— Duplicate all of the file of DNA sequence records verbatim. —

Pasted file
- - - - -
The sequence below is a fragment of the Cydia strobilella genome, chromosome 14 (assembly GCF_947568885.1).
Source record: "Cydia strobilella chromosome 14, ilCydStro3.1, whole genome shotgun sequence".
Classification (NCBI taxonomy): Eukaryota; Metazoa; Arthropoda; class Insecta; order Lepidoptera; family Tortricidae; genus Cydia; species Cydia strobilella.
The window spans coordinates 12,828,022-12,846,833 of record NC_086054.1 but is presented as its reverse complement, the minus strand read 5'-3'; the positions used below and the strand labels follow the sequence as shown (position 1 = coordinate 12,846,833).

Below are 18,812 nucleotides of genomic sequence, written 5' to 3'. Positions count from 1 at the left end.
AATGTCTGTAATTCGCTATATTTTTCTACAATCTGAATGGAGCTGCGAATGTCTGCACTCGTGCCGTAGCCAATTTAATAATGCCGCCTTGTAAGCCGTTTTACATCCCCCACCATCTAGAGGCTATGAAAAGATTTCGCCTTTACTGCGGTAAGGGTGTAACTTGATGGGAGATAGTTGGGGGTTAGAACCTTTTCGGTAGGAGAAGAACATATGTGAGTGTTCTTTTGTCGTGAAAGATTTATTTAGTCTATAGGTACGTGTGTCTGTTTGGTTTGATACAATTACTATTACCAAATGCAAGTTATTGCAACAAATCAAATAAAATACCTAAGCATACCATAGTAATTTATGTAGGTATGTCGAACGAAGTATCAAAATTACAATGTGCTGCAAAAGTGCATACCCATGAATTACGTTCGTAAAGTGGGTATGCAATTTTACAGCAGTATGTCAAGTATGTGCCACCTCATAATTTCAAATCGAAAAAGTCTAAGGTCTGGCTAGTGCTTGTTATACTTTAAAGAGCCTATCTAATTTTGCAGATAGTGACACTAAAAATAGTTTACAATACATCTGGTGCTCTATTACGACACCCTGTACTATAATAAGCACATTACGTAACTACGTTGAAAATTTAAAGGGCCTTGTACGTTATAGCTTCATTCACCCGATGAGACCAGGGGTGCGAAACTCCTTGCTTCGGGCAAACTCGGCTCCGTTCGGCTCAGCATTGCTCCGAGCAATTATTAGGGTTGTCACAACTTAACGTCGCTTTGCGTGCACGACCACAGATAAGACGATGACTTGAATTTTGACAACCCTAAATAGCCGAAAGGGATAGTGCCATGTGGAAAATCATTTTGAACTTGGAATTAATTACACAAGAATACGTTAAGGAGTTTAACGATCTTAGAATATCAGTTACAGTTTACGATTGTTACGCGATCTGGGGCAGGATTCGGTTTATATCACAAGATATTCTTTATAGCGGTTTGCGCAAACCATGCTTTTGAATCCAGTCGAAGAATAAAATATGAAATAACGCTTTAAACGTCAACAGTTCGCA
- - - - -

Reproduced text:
The sequence below is a fragment of the Cydia strobilella genome, chromosome 14 (assembly GCF_947568885.1).
Source record: "Cydia strobilella chromosome 14, ilCydStro3.1, whole genome shotgun sequence".
Classification (NCBI taxonomy): Eukaryota; Metazoa; Arthropoda; class Insecta; order Lepidoptera; family Tortricidae; genus Cydia; species Cydia strobilella.
The window spans coordinates 12,828,022-12,846,833 of record NC_086054.1 but is presented as its reverse complement, the minus strand read 5'-3'; the positions used below and the strand labels follow the sequence as shown (position 1 = coordinate 12,846,833).

Below are 18,812 nucleotides of genomic sequence, written 5' to 3'. Positions count from 1 at the left end.
AATGTCTGTAATTCGCTATATTTTTCTACAATCTGAATGGAGCTGCGAATGTCTGCACTCGTGCCGTAGCCAATTTAATAATGCCGCCTTGTAAGCCGTTTTACATCCCCCACCATCTAGAGGCTATGAAAAGATTTCGCCTTTACTGCGGTAAGGGTGTAACTTGATGGGAGATAGTTGGGGGTTAGAACCTTTTCGGTAGGAGAAGAACATATGTGAGTGTTCTTTTGTCGTGAAAGATTTATTTAGTCTATAGGTACGTGTGTCTGTTTGGTTTGATACAATTACTATTACCAAATGCAAGTTATTGCAACAAATCAAATAAAATACCTAAGCATACCATAGTAATTTATGTAGGTATGTCGAACGAAGTATCAAAATTACAATGTGCTGCAAAAGTGCATACCCATGAATTACGTTCGTAAAGTGGGTATGCAATTTTACAGCAGTATGTCAAGTATGTGCCACCTCATAATTTCAAATCGAAAAAGTCTAAGGTCTGGCTAGTGCTTGTTATACTTTAAAGAGCCTATCTAATTTTGCAGATAGTGACACTAAAAATAGTTTACAATACATCTGGTGCTCTATTACGACACCCTGTACTATAATAAGCACATTACGTAACTACGTTGAAAATTTAAAGGGCCTTGTACGTTATAGCTTCATTCACCCGATGAGACCAGGGGTGCGAAACTCCTTGCTTCGGGCAAACTCGGCTCCGTTCGGCTCAGCATTGCTCCGAGCAATTATTAGGGTTGTCACAACTTAACGTCGCTTTGCGTGCACGACCACAGATAAGACGATGACTTGAATTTTGACAACCCTAAATAGCCGAAAGGGATAGTGCCATGTGGAAAATCATTTTGAACTTGGAATTAATTACACAAGAATACGTTAAGGAGTTTAACGATCTTAGAATATCAGTTACAGTTTACGATTGTTACGCGATCTGGGGCAGGATTCGGTTTATATCACAAGATATTCTTTATAGCGGTTTGCGCAAACCATGCTTTTGAATCCAGTCGAAGAATAAAATATGAAATAACGCTTTAAACGTCAACAGTTCGCA